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Laid bare - Sermon on John 4:5-42

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Jesus knows all of our secrets. There's no point in hiding from him. We become vulnerable whether we like it or not before Christ, our God. The living water is a gift that changes our lives and gives us reason to live. 

 This sermon is quite a bit different from how it was written, therefore, please listen to the sermon rather than read it.  The sermon notes which are included for convenience.  

Sermon delivered at Lutheran Church of the Cross in Berkeley. 

March 19 - 3nd Sunday in Lent

"Laid Bare".  Text is from John 4:5-42


Good morning to you my sisters and brothers in Christ, saints and sinners, children of God.

The narrative of the Samaritan woman at the well is gorgeous, and so full of possibilities in its own right.  We have Jesus walking in Samaria, and he comes to this city and conveniently, while his disciples are away getting food, he stops at Jacob's Well, where he encounters this woman. To understand the tension, it helps to know a little bit about the different characters.  While Jesus is a Galileean, he is nevertheless specifically Jewish, just of a rural variety. And furthermore he is, at least to his disciples, a rabbi, a teacher, kind of a holy man. Samaratans like this woman are of a different breed of people altogether. It's not that they're that different from Jews, their religion stems from worship of the same God that the Jews worship.... Yahweh. But for the Jews, Yahweh is at the Temple in Jerusalem, and all worship must take place there. For Samaritans, the worship takes place on Mount Gerazim. The other major difference belongs to the distinction of the Old Testament, because the Samaratans were the ones who remained in the land of Israel during the Babylonian exile, and believed that their version of the face remain uncorrupted from Persian and Babylonian influences.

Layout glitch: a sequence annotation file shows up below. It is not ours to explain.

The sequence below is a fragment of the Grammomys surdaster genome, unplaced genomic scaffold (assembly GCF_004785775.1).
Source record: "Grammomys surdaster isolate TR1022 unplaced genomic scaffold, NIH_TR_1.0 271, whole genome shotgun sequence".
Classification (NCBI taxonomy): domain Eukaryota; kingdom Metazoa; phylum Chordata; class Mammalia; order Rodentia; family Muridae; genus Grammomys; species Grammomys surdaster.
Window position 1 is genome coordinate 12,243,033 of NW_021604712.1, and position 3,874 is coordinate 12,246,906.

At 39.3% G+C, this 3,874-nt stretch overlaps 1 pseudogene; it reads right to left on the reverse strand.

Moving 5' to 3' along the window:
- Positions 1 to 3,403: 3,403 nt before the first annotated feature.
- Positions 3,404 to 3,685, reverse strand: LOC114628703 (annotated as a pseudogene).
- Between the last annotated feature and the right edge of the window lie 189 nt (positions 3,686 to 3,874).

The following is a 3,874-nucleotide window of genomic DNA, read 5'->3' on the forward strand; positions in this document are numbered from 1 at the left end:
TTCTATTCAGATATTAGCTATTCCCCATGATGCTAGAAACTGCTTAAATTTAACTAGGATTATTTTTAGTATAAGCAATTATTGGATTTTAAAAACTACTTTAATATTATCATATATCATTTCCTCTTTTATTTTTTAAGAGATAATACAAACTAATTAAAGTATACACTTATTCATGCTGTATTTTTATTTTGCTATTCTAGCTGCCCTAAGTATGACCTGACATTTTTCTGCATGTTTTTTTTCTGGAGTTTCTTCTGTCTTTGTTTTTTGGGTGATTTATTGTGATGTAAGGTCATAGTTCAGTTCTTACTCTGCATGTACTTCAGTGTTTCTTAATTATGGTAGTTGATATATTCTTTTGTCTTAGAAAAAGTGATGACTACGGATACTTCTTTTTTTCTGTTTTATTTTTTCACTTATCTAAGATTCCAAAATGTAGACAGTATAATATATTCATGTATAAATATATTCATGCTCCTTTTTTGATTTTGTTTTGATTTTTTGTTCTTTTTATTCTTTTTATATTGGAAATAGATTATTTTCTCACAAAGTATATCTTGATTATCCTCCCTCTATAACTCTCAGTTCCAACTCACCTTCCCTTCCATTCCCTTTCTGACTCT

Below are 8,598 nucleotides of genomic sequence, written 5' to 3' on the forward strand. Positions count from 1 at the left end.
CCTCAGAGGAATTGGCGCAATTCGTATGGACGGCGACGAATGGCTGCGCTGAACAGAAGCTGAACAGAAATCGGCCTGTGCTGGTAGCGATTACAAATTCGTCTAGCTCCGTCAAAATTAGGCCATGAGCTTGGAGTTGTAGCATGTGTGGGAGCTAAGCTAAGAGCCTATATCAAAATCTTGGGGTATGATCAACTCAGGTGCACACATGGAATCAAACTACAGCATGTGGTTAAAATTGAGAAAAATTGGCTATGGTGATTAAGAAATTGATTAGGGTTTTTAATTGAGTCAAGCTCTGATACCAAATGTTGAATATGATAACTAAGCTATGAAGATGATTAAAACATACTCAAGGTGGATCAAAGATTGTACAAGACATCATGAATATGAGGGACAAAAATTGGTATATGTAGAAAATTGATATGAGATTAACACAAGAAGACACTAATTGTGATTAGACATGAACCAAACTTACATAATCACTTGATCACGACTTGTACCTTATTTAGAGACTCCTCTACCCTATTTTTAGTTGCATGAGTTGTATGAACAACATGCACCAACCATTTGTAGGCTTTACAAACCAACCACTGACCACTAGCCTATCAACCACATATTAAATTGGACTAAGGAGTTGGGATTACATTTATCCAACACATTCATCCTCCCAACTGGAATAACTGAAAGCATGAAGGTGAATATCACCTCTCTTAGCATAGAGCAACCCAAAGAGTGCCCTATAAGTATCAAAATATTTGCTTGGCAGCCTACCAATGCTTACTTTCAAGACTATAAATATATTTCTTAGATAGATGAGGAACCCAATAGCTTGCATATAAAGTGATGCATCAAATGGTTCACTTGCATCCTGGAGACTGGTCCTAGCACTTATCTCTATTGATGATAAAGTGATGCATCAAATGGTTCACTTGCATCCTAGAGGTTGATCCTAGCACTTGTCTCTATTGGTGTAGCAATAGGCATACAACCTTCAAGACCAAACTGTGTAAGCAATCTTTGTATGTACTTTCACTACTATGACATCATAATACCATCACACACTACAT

And from these minor differences comes a major break, because the Jews considered the Samaritans, in many ways, worse than Gentiles. For a holy man such as Jesus to be speaking with a Samaritan woman was simply unheard of, particularly on his own. It was a violation of several laws and more significantly, social customs.